In 1988, Al Sharpton was 33 and a fiery civil rights advocate. I was 34, the police bureau chief for the newspaper New York Newsday, and part of a reporting team that had spent months digging into the allegations that “The Rev” had spied on black activists, mobsters and sports figures as an informant for the FBI.
He was portly, wore a track suit, a medallion the size of a hub cap, and a pompadour. He was also a lightning rod for high-profile civil rights cases, leading protests after the death of Michael Griffith, who was beaten and chased into traffic by a white mob in Queens, and becoming a spokesman for Tawana Brawley, the upstate black teen who falsely claimed she’d been gang raped by whites.
Today Al Sharpton is the host of one of MSNBC’s more popular shows and I am the senior executive producer for investigations at NBC News. We pass each other in the halls, and I’ve appeared on his broadcast, where he introduced me as “my colleague, Richard Esposito.”
On the eve of Sharpton’s National Action Network Convention in Manhattan, “The Smoking Gun” website has posted a report, with fresh documents, that reprises the reporting we did so many years ago.
Our reporting was submitted for a Pulitzer, and a long-ago letter from the Pulitzer committee sits somewhere in the files of Bob Drury, the one-time sports writer (and now non-fiction book author) who was the lead reporter on the team. It was Drury’s earlier reporting on flamboyant boxing promoter Don King, who he placed at a meeting with Colombo family mobster Michael Franzese, FBI undercover agent Victor Quintanilla, and Al Sharpton, that became the impetus for the Newsday probe.
Quintanilla, the undercover agent, had been posing as a man trying to get into the fight promotion business. In a videotape that the FBI attempted to use to ensnare Sharpton, law enforcement officials told Newsday, Sharpton discussed a cocaine deal with the agent.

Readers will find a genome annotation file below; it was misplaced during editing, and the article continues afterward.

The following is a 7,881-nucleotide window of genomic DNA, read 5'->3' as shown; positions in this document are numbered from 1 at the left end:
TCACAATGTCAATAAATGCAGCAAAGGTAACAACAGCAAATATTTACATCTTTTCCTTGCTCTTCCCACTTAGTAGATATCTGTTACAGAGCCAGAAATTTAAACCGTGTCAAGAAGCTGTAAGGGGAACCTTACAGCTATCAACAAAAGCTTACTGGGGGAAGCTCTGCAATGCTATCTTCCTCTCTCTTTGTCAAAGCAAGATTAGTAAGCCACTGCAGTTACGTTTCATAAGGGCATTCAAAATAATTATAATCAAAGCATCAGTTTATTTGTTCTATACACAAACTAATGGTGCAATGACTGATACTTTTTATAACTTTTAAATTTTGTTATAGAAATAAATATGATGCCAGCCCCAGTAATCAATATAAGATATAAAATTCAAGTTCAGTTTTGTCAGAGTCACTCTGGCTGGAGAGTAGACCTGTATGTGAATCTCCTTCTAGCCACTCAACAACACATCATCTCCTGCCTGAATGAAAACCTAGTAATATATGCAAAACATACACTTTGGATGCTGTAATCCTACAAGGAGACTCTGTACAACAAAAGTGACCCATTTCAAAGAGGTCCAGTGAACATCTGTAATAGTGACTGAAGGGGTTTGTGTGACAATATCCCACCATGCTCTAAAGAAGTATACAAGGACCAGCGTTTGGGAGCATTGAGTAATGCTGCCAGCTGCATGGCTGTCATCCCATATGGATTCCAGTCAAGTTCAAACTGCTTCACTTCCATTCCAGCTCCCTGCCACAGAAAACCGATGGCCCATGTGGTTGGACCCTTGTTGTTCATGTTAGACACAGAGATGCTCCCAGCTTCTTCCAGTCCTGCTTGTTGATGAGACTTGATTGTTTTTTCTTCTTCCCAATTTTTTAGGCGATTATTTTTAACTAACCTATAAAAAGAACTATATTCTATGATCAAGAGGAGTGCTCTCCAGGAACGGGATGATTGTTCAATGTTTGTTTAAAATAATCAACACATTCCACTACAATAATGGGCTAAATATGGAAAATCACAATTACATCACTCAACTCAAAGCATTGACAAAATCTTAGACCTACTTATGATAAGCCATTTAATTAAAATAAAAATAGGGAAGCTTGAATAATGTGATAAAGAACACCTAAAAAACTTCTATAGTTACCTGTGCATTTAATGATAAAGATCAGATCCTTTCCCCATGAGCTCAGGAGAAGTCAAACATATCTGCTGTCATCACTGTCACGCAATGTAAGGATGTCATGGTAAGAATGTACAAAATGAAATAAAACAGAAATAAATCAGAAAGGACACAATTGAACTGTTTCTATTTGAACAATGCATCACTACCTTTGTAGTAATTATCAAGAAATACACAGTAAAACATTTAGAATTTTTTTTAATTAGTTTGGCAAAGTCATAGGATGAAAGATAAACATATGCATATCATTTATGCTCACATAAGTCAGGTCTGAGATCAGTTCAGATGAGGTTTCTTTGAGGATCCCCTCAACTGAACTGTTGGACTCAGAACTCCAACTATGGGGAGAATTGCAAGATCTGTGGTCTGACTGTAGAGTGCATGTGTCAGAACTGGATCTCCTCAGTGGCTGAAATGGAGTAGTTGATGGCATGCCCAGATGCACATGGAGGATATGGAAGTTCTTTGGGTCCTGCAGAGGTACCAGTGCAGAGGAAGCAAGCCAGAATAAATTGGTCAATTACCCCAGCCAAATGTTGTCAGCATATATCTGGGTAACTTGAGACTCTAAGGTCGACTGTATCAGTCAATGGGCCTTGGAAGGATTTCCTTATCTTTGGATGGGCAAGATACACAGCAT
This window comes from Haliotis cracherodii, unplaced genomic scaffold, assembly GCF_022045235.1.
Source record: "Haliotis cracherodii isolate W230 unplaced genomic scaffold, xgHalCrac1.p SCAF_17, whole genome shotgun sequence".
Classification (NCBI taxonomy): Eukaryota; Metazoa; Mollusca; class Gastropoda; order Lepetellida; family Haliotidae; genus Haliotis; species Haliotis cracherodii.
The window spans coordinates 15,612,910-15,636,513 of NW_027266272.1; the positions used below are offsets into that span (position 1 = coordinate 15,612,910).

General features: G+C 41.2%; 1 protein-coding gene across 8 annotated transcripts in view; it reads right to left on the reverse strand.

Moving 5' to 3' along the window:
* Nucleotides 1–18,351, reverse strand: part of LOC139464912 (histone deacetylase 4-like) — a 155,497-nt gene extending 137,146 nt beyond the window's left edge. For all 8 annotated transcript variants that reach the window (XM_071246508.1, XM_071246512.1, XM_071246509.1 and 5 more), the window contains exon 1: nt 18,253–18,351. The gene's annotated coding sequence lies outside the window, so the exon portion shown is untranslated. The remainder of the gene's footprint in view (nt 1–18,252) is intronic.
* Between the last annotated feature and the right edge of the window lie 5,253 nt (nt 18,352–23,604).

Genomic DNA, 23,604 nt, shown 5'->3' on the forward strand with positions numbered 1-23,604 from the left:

In a two-hour interview with Drury and Mike McAlary, Sharpton disputed the version provided by law enforcement sources, but admitted the FBI threatened to prosecute him based on the contents of the videotape.
“[An agent] said to me that they got a tape of me talking drugs,” said Sharpton. “I don’t know if they were bluffing to be honest with you. … They claim that they have all this on tape. I said ‘If you do, you got an entrapment. I never agreed to do anything like this.’ I told them to indict me.”
Reporting by the Newsday team, which also included Robert Kessler, who had deep FBI sources, indicated that after the drug sting Sharpton had carried a briefcase equipped with a recording device during meetings with mobsters, activists and other figures of interest to the FBI.
“That briefcase was sitting on his desk when he spoke to us,” Drury recalls. “When we told him that our sources told us he spent five years as government informant and we pointed to the briefcase that contained the wire, he acknowledged it. “
McAlary, who later won a Pulitzer for exposing the police sexual assault on Haitian immigrant Abner Louima, was jumping for joy after he and Drury completed the interview with Sharpton. McAlary felt he’d nailed “The Rev.”
Sharpton, who was then in the midst of the Brawley fiasco and was becoming one of the nation’s most visible black activists, denounced the Newsday account as “ludicrous.” He made public statements counter to what he’d said in his taped interview with Newsday, according to excerpts published by the paper.
“On the drug case, they installed a phone in my house. Civil rights people would never call me on that phone. I didn’t give the number out. I called them,” he said in the taped interview.
The next day he denied it.
Whenever I pass Sharpton in the halls at NBC – and believe me, there isn’t a flicker of recognition in his eyes – I think of the countless phone calls I lobbed at him over the years, which he was less and less likely to return the more famous he became. When all else failed, I resorted to a simple formulation.
“Reverend, this is Esposito, of Esposito, Drury and McAlary,” I’d say. Usually, that worked.
But this is New York, and we all reinvent ourselves. The once-portly Al is now as skinny as a Pez dispenser. The police reporter who drank at dawn in fish market bars with undercover cops is now a broadcast news executive.
Even the mobster Fritzy Giovanelli , who was sentenced to 20 years in prison based on wiretaps that Sharpton’s info helped convince a judge to authorize, has had a chance to rethink things. He advocates leniency for Reverend Al.
“Poor Sharpton, he cleaned up his life,” said Giovanelli, “and you want to ruin him.”